What are the crimes of Prophet Muhammad
Feud between Muslims and "prophets": hatred of Islam
A self-proclaimed prophet warns of the "crimes of Muhammad" in his book. A Muslim fiercely fights the work. Now both fear for their lives.
"I'm not angry, I'm a prophecy," says author and real estate agent Zahid Khan about himself. Image: Bernd Hartung
Zahid Khan sits restlessly in a café at Frankfurt Central Station. There is a tense vigilance on his face. He constantly looks nervously to the left and right, there are death threats against him on the Internet. Islam is a root of terrorism and extremism, says the short, compact, bald man who looks like a good employee. "Through me as a prophet, the prophet Mohammed was given the opportunity to confess what went wrong in Islam and in his own life," says the 55-year-old, and: "In Islam, the height of Satan's work is manifested."
That is the issue that worries the Pakistani. He is concerned with Islam in general and Mohammed in particular, who has a mission - namely to protect Germany and the whole world from Allah. God personally asked him to do so in a dream. “One of my main tasks is to reform Islam,” he says. That's why he self-published a book in 2009. Title: "The Crimes of the Prophet Mohammed".
Islam wants to subjugate everything and everyone, that is Khan's message.
The Muslim Stefan Sali Nagi says that he met the prophet Mohammed in a dream. For him, Khan comes from the heart of darkness. He is an enemy to be fought. That's why Nagi organizes demonstrations, burns and spat on Khan's book. These scenes can be found on YouTube. He went to court - wanted to ban the "Devil's Book". Nagi calls Khan's theses "confused and insane" and demands: "Islam-haters should go to prison."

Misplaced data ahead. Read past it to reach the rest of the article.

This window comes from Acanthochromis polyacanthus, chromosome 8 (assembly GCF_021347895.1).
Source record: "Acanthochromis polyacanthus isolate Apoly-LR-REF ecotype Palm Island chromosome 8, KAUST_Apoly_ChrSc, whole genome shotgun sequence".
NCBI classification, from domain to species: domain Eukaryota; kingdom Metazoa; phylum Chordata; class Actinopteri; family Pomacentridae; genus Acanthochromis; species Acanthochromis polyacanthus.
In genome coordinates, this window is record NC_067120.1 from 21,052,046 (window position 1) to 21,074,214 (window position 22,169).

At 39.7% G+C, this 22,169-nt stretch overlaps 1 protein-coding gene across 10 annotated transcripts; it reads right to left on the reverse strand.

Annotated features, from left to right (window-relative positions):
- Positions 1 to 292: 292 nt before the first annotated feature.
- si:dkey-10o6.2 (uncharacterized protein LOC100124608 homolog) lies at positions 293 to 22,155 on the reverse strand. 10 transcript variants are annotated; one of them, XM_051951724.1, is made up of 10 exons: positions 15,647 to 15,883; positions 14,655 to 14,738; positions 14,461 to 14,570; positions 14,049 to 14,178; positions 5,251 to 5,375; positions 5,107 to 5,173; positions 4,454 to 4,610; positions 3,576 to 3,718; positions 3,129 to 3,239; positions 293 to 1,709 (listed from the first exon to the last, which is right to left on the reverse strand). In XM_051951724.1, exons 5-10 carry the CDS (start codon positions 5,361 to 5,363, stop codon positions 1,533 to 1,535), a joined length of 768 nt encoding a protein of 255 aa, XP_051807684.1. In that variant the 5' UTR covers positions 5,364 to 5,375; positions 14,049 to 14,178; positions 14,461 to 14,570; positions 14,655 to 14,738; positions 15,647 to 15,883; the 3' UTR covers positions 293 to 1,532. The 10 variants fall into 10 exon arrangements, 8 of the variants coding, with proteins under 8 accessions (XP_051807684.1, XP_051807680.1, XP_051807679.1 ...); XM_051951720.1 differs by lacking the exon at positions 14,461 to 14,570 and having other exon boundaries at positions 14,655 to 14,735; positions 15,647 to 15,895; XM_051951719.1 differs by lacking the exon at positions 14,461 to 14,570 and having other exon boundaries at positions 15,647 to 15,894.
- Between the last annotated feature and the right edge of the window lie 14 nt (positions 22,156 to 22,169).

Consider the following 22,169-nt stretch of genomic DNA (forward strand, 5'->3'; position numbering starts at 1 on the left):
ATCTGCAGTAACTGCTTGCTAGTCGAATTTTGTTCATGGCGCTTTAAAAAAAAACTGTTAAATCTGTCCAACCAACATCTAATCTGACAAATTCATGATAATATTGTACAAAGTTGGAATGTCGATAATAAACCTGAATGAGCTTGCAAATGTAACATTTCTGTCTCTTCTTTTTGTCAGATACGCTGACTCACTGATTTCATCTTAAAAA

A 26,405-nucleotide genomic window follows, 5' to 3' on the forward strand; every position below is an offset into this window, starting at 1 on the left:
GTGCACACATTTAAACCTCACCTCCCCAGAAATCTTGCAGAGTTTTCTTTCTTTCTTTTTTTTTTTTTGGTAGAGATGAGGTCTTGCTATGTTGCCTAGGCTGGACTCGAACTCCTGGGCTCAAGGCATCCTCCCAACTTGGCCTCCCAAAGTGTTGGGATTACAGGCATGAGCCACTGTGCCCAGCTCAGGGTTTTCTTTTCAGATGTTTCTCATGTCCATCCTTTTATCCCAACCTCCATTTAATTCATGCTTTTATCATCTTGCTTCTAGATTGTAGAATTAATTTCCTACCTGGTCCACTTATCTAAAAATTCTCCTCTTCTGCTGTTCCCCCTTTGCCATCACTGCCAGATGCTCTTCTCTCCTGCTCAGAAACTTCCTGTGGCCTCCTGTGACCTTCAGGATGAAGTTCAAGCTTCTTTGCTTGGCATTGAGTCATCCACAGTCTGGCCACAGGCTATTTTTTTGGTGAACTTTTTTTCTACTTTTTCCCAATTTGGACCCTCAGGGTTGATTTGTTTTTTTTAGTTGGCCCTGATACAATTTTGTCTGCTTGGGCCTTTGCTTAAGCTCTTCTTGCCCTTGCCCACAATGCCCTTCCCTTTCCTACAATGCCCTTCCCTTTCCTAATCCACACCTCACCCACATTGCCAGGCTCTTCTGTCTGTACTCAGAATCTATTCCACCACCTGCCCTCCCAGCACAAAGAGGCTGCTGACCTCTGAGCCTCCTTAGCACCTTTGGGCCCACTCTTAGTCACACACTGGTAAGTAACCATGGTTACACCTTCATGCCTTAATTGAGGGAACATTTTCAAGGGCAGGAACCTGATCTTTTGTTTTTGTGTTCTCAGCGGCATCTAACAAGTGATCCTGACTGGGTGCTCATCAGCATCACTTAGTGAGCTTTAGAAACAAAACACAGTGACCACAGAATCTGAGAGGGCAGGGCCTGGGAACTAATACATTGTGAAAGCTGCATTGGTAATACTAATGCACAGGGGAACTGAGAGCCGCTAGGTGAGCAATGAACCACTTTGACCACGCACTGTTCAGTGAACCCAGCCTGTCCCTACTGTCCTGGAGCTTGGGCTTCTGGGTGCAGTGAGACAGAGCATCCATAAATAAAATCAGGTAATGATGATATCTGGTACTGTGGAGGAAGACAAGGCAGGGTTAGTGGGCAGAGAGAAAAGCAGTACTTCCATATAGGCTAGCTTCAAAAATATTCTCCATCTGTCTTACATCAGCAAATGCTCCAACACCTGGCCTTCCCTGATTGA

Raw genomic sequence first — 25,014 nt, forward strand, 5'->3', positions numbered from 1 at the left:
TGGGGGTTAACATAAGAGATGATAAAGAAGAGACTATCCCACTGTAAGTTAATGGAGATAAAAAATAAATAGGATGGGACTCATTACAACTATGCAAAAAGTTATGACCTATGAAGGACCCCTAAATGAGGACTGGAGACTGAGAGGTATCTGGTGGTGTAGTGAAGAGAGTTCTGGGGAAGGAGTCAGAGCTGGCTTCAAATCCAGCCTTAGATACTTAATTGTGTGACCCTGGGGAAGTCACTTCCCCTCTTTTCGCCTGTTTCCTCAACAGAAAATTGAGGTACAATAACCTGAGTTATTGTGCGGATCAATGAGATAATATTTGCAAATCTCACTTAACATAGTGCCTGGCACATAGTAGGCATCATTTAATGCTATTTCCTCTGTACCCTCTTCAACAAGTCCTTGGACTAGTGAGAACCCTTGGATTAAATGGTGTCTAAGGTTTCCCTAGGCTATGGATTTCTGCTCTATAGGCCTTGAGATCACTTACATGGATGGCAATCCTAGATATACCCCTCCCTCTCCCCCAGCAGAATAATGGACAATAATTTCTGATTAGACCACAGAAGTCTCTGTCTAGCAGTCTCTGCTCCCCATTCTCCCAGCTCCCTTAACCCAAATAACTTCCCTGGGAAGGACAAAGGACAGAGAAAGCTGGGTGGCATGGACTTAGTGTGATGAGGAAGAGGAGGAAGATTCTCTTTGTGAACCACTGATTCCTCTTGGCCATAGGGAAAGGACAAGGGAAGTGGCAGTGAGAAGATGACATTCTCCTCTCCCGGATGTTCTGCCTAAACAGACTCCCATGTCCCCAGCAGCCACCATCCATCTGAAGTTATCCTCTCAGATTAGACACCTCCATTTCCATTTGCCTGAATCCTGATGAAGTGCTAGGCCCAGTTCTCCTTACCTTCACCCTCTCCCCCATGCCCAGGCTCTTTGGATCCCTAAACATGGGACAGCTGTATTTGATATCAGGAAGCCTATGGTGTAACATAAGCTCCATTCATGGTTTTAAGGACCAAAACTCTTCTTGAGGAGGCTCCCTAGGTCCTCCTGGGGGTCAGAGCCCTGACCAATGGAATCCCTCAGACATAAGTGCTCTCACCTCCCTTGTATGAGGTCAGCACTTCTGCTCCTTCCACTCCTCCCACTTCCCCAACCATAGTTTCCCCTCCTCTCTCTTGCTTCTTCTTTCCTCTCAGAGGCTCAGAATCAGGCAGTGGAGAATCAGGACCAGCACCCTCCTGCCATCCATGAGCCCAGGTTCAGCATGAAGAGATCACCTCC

Critics want to subjugate Islam, that is Nagi's message.
Zahid Khan speaks disorderly, mixes German with English, answers questions only briefly, in order to quickly get back on his mission against Allah. Then he raises his eyebrows and shoulders, his short neck is barely visible. He repeats his statements again and again that Mohammed is a dictator and Islam is the root of terrorism.
He grew up in Lahore, Pakistan, and his family were Sufis. Sufis are regarded as the mystics in Islam who are seen by Islamists as a danger because of their declared love of peace and religious tolerance. They are a persecuted minority in Pakistan who still suffer from repression to this day. Because his family ran out of money, Khan had to leave school after the 5th grade. This was also the time of his first nightly encounters with angels who "took me into the light", as he says.
Religious prophet with a mission
Wasn't that a simple dream that kept coming back? “You experience dreams in your sleep,” he replies. “But I was always fully conscious.” As a 16-year-old, he then met God. Since that day he has not been a Muslim, he says. But a religionless prophet who proselytized against Islam. He arrived in Germany in 1974 via detours. In 1986 he returned to Lahore for a university lecture in which he criticized the Koran. Because of that, he was detained and tortured there for a few days, he says. He now lives as a real estate agent in the Hessian province, is married and has six children.
When nobody wanted to publish his first book, he self-published it in 2000. Since then he has published his own works, with titles such as “Prophet Muhammad's Message to Islamic Extremists” and “True Moments with God”. How much he earns with it, how high the editions are, he doesn't want to say. Then three years ago the publication of “The Crimes of the Prophet Mohammed”. There are 373 pages full of statements like that Jesus asked him to write about Barack Obama. Khan compiles, fables, writes strange stuff. Can he understand that he could be thought of as crazy? “Yes, but I know I met God,” he says. It's the only time he smiles.
Where does the hatred of the faith come from, Mr. Khan? “I don't hate anyone,” he replies. "I'm not angry, I'm a prophet."